but perhaps not his estimate of 217,795 c.200 ce. Late fourth-century traditions mention Christians of senatorial and equestrian rank.24 Among them were M. Vibius Liberalis, consul suffectus in 166, a senator named Apollonius who confessed the nomen Christianum in the reign of Commodus and Valerius Victor Paternus, an equestrian (d. 297). The Roman church's bureaucracy, economic wealth and jurisdiction over the city's churches (tituli) were consolidated well before c.254.25 The Christians in Rome may have numbered c.40,000 at this time, putting them in the range of 5-10 per cent of the inner city population, which has been estimated at about 700,000.26 This may well explain the emperor Decius' quip that 'I would much rather hear that a rival emperor had risen up against me than another bishop in Rome.'27

It is difficult to say how accurately the Roman model reflects conditions in the provincial towns of Latin Europe. Large cities like Aquileia and Lugdunum (Lyons) had low-status expatriate populations from the Roman orient, but epigraphic evidence is scanty or non-existent, and there are few pre-fourth-century archaeological data like the possible house churches in Rome at San Giovanni e Paulo and San Clemente.28 The Christian demography of Lugdunum is known from the letter Eusebius preserves about the martyrs there and in Vienne in 177.29 This city, located on the upper Rhone, was a focal point for the expansion of Christianity into central Gaul. Some bishops of Gaul were executed in the Decian persecution and no successors appointed, but their communities were undoubtedly small.30 The towns of Gaul with possible pre-Constantinian Christian buildings include Civitas Turonum (with a house church), Biturigae, Tolosa, Autessiodorum and Rotomagus.31 In Spain, the earliest dated Christian inscription seems to come from 354, but ecclesiastical institutions are known from a letter of the churches of Leon and Merida to Cyprian in 254, from the bishops' list of the Council of Elvira (c.305-6?) and from numbers of early fourth-century Christian sarcophagi.32 The canons of the council reveal a Christian community whose members held civic offices and married into pagan families.33 As for Britain, there are no clear archaeological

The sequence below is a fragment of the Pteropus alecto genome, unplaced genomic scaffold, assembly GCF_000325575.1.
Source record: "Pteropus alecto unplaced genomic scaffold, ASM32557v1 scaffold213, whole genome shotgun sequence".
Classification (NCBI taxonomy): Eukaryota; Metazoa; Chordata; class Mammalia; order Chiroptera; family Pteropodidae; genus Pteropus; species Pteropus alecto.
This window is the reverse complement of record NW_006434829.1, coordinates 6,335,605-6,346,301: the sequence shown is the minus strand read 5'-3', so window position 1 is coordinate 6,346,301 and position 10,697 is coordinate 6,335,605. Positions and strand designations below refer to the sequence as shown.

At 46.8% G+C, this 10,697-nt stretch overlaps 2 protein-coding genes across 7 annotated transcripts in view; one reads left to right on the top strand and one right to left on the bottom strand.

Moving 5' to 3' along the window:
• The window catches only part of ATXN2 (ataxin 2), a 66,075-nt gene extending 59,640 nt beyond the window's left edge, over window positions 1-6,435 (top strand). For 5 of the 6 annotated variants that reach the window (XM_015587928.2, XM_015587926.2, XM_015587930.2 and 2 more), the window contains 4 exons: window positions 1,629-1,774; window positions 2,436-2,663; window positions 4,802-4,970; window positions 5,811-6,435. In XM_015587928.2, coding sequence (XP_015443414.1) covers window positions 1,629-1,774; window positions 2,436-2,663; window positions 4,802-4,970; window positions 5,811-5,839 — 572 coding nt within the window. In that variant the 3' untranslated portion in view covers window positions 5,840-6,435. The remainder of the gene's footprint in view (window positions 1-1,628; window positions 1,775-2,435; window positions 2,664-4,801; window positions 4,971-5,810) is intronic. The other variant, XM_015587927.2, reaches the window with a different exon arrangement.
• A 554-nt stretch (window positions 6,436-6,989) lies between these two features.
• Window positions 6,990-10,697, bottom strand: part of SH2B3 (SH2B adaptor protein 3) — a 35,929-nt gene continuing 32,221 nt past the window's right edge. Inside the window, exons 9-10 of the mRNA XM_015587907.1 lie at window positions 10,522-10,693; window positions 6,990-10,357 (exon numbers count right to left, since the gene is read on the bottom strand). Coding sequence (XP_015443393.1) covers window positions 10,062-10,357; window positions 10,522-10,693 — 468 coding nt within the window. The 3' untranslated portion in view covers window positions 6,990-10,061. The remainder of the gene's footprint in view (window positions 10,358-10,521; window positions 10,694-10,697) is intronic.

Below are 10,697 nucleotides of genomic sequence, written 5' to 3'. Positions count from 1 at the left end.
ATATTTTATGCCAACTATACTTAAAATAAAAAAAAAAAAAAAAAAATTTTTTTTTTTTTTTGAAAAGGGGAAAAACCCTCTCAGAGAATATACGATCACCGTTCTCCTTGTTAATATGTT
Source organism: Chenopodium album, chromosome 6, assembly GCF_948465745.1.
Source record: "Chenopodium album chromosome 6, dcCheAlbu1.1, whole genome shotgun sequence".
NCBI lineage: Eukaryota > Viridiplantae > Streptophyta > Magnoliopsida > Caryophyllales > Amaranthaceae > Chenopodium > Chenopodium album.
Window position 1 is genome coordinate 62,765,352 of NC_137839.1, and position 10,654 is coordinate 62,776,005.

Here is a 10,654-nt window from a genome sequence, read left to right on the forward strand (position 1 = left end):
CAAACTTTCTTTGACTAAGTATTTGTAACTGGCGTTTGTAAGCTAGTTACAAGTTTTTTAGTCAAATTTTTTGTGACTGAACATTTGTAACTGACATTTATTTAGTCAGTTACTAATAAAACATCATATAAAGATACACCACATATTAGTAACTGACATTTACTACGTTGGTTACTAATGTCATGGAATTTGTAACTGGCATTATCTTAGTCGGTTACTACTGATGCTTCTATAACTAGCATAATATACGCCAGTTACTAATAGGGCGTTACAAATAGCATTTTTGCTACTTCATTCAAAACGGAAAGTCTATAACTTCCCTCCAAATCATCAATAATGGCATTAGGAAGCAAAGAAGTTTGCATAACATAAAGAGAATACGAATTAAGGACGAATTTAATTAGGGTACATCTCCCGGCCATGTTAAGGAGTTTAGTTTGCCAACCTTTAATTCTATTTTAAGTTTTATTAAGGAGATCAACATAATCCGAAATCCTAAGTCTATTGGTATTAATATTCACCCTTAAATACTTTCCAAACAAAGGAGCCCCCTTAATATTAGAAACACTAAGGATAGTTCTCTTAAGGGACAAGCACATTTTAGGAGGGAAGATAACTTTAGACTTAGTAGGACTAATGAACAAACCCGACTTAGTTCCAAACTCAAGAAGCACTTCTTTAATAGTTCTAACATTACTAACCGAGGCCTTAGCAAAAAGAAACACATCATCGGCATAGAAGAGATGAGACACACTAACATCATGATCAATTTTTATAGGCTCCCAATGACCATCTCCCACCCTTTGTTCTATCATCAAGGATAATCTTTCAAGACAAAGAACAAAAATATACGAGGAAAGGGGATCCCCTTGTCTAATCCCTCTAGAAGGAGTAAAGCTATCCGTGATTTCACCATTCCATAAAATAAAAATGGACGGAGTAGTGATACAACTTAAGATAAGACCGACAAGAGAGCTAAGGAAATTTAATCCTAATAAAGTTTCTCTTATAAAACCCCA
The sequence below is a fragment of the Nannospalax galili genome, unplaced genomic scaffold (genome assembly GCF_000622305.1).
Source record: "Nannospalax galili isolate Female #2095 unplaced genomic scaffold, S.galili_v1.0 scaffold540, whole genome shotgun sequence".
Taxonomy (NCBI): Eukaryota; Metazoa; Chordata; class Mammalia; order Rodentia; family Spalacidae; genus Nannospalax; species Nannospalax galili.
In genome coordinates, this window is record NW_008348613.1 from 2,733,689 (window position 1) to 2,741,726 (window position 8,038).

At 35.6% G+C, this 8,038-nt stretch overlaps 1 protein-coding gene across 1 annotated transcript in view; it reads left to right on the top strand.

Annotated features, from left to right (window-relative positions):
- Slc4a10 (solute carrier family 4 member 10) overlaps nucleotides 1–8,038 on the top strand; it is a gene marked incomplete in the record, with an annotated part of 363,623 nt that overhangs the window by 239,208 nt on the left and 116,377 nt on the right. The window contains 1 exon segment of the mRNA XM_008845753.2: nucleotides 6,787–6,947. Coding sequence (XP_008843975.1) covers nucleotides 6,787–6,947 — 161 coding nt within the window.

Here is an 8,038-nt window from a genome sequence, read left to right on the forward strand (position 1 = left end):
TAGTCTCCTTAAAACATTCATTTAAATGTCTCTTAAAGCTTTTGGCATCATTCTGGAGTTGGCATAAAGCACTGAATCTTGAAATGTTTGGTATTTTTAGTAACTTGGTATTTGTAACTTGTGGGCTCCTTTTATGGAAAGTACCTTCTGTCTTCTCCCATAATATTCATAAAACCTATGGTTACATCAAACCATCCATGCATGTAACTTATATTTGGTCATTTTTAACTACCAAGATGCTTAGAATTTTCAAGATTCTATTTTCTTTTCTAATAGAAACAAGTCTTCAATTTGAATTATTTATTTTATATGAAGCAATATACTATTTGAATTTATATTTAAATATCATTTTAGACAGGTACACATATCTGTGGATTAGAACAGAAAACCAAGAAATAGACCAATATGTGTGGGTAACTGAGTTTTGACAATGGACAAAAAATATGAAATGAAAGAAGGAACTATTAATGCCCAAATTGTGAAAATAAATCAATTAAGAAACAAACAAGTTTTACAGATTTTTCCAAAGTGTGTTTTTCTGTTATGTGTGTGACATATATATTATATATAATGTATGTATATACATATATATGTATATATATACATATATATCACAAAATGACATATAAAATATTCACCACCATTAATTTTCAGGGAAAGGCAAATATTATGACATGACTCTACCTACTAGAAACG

25 Lampe, Paul to Valentinus, I42f.

26 Frend, Martyrdom and persecution, 245.

28 White, Architecture, vol. 11,111-23.

29 Euseb. HE 5.1; Frend, Martyrdom and persecution, 1-30; see ch. 20, below.

30 Gregory of Tours, Historia Francorum 10.31. Hefele et al., Histoire des conciles, vol. 1. 1, 275-7; cf. Reynaud, Lugdunum Christianum; Mullen, Expansion of Christianity, 231.

31 Bedon, Atlas, 93,122,306,310; cf.Mullen, Expansion of Christianity, 230, 236, 239, 24if.

32 ILCV 3932. Mullen, Expansion of Christianity, 253f., 256f.

33 Hefele etal., Histoire des conciles, vol. 1.1, 215-64.

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